I finally made it to the Fitzgerald Museum in Montgomery, Alabama. This museum has
been on my list of
things to do for several years, but each time I get near Montgomery it seems like I get... Anyway, I
made it and had a fantastic visit. I highly recommend this museum.
The Fitzgerald House, built in 1910, was the residence of F. Scott, Zelda and their daughter, Scottie, from 1931 to 1932. The house was saved from demolition in 1986, making it the only remaining residence (and museum dedicated to the honor) of this famous couple. The house is now the Fitzgerald Museum, a non-profit organization dedicated to celebrating the life and works of F. Scott and Zelda Fitzgerald.
The folks at the museum have done a wonderful job collecting and presenting artifacts that depict the lives of the Fitzgerald's. If you get a chance to visit the museum, make sure you take the guided tour. Willie does a wonderful job bringing the Fitzgerald's history to life. Thanks again, Willie.
The relationship between Scott and Zelda is like an American Tragedy - a clash of cultures. Scott, 21-year-old army second lieutenant with limited income from the north stationed in the Deep South, meets and falls in love with Zelda, a young woman whose family is an influential part of the local culture. Zelda Sayre was the youngest child of Alabama Supreme Court Justice Anthony Dickson Sayre and Minnie Buckner Machen Sayre, a prominent middle-class couple with roots in both Montgomery and Confederate history. (Judge Sayre's uncle William was a prominent Montgomery merchant whose home eventually became Jefferson Davis's first White House; Mrs. Sayre's father was a Kentucky senator in the Confederate Congress).
Scott asks Zelda to marry him and the story begins. Zelda's initial response was that she did not believe he could afford to keep her in the life-style she was accustomed to. But after much persistence, the young struggling novelist and the southern socialite were married. Her father was so against the marriage that he does not attend the wedding.
Scott is now widely regarded as one of the twentieth century's greatest writers. He is considered a member of the "Lost Generation" of the 1920s. He finished four novels, This Side of Paradise, The Beautiful and Damned, Tender Is the Night and The Great Gatsby. A fifth, unfinished novel, The Love of the Last Tycoon was published posthumously.
Although Zelda is best known for her extravagant public persona and descent into mental illness, she is also remembered as an artist and author in her own right, and both her vivacity and tragedy live on in the many characters she inspired in her husband's novels and short stories.
During this period, Scott and Zelda became popular-culture icon who helped to establish the Roaring Twenties image of liberated womanhood. They embraced the freedoms and excesses of the 1920s Jazz Age, and Zelda was an icon of the "flapper" lifestyle and a symbol of the emerging cultural fascination with youth, conspicuous consumption, and leisure. I believe they were the Kardashians of their time.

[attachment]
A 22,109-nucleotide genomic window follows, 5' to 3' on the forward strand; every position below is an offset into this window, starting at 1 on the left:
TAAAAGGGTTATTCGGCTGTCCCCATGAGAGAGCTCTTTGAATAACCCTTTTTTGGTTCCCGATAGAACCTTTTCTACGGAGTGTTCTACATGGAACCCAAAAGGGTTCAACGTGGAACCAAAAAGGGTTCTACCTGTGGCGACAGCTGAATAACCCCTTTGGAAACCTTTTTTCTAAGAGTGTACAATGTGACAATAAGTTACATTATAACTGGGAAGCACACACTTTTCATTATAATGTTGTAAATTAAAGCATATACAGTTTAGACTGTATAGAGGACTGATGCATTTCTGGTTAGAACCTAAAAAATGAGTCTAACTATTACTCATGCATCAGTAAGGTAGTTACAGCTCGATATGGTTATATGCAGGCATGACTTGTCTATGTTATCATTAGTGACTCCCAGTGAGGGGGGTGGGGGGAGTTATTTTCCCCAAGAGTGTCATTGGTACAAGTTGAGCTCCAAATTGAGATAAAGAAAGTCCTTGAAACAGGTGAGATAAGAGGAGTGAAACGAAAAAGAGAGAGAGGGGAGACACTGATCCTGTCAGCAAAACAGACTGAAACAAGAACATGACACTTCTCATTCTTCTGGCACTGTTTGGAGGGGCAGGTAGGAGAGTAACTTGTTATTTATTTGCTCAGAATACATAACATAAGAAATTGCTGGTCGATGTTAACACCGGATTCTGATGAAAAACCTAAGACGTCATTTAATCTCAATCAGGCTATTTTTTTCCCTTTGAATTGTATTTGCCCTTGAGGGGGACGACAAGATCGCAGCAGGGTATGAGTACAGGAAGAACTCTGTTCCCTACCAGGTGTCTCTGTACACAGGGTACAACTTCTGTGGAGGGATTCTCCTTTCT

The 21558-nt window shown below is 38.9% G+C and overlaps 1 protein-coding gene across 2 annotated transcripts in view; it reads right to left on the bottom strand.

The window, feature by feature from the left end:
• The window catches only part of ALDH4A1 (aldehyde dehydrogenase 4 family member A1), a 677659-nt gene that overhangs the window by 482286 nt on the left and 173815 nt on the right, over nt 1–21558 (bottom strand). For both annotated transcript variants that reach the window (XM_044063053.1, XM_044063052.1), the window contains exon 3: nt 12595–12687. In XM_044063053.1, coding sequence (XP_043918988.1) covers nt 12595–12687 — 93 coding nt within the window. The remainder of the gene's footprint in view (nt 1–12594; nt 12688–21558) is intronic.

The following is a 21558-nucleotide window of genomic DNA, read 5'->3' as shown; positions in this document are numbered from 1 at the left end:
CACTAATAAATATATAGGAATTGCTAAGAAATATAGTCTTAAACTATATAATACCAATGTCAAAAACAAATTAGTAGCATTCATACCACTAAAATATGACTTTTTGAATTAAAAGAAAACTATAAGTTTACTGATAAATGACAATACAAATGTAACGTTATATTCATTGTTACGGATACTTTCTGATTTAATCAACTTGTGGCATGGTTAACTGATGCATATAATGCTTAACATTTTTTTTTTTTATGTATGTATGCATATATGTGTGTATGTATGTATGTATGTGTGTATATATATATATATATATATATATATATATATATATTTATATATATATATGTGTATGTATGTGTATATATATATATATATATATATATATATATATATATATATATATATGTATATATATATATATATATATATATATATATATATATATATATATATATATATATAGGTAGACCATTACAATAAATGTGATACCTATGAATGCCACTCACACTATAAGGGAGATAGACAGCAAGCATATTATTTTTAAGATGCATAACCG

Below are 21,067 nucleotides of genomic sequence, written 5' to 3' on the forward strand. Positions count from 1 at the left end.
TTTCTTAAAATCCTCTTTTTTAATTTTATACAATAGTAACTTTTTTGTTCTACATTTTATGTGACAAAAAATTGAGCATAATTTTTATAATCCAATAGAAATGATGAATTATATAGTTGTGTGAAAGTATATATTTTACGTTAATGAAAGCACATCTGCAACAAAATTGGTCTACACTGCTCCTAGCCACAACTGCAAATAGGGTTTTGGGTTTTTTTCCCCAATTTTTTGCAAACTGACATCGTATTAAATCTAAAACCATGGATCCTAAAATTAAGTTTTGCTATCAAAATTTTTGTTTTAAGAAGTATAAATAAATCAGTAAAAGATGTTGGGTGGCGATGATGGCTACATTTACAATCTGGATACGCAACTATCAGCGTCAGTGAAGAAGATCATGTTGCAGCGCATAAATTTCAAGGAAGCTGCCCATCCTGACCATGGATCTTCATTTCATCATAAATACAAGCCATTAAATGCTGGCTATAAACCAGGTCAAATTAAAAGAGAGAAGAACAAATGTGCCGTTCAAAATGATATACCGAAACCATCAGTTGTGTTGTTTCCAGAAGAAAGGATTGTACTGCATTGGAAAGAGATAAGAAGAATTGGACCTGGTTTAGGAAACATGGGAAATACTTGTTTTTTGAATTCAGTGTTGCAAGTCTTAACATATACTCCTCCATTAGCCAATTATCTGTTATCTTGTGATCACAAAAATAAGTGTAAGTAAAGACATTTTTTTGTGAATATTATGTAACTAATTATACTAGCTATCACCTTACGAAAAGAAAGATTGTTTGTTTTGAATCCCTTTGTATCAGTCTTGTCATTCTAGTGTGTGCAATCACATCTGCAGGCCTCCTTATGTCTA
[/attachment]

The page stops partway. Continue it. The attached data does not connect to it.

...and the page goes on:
Scott Fitzgerald's passion lay in writing novels. His first two novels sold well, but he had to find other ways to support the opulent lifestyle that he and Zelda adopted as New York celebrities. (The Great Gatsby, now considered to be his masterpiece, did not become popular until after his death.) Because of this lifestyle, as well as, the bills from Zelda's medical care, Fitzgerald was constantly in financial trouble. Scott turned to writing shortstories and often required loans from his literary agent, Harold Ober, and his editor at Scribner's, Maxwell Perkins. When Ober decided not to continue advancing money to Fitzgerald, the author severed ties with his longtime friend and agent. (Fitzgerald offered a good-hearted and apologetic tribute to this support in the late short story "Financing Finnegan.")
Fitzgerald began working on his fourth novel during the late 1930s but was sidetracked by financial difficulties that necessitated his writing commercial short stories, and by the schizophrenia that struck Zelda in 1930. Her emotional health remained fragile for the rest of her life. In 1932, she was hospitalized at the Phipps Clinic at Johns Hopkins in Baltimore, Maryland. During this time, Scott rented the "La Paix" estate in the suburb of Towson, Maryland to work on his latest book, the story of the rise and fall of Dick Diver, a promising young psychiatrist who falls in love with and marries Nicole Warren, one of his patients.
After being diagnosed with schizophrenia, Zelda was increasingly confined to specialist clinics, and the couple was living apart when Scott died suddenly of a heart attack on December 21, 1940. Zelda died later in a fire at her hospital in Asheville, North Carolina March 10, 1948.
Tuesday thru Saturday 10 am till 3 pm
Sunday 10 am till 5 pm
Scott and Zelda Fitzgerald Museum
919 Felder Ave.
Montgomery, Alabama 36106